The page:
So, next on my interview hit-list is Stefan Fergus who runs the excellent Civilian Reader blog:
It's hard as a reader to tell which blogs are well frequented and which aren't. Especially as much of the post-article commentary goes down on twitter these days rather than in the permanent comments sections. This said, it feels to me that a lot of good work goes into the CR blogsite and it deserves a larger audience (however large or small it might be right now).
This is a true turning of the table as Stefan interviewed me ages ago in what may well have been my first ever interview:
There are a staggering 60+ other interviews on site, with a nice index so you can hunt down your favourite.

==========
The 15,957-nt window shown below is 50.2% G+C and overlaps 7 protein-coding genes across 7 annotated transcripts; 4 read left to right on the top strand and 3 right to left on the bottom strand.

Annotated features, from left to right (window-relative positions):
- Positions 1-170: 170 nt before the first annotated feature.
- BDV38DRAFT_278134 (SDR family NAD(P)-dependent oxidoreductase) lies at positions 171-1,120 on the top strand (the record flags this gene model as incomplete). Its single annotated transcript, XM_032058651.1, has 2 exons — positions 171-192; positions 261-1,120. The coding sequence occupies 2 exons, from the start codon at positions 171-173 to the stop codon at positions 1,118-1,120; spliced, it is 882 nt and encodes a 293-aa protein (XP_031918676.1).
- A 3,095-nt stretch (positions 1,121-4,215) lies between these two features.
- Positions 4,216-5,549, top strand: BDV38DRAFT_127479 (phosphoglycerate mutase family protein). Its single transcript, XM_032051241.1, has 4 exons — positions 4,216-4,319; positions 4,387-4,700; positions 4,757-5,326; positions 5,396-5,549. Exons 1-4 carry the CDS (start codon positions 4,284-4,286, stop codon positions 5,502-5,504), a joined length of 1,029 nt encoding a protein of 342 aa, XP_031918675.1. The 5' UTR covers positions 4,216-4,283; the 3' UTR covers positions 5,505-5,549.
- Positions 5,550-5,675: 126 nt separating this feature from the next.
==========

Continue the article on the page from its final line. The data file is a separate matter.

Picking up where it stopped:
Gratifyingly Stefan also sweated his answers, but the results I think you'll agree are well worth reading!
So what’s the 411 on Stefan Fergus? Tell us a bit about your background? (from Pat’s Hotlist)
I’m 28. I’m British, but the UK has never felt like home. I’ve lived in twelve countries, so Britain was just where I was shipped off to school. I didn’t like it at all. I like to think of myself as a functional nerd.
Wait, twelve countries? Oh you big fat liar! That’s no way to start an interview! Just name them – don’t think about it – just roll the names out right now, Mr Smarty-Dodeca-country-phile....
In order(ish) - Thailand, Peru, Colombia, Spain, Germany, Singapore, Malaysia, Morocco, USA, Turkey, Japan, and Britain (England and Wales).
Because of school, Britain sort of fits in a number of places/times, but is where I lived for all-but-one of my ten years of university - my second year was abroad, in Japan - so I tend to count it as the latest country.
Hmmm. We’ll call that one a draw. Moving on... I’ve heard it’s Dr Smarty-Dodeca-country-phile?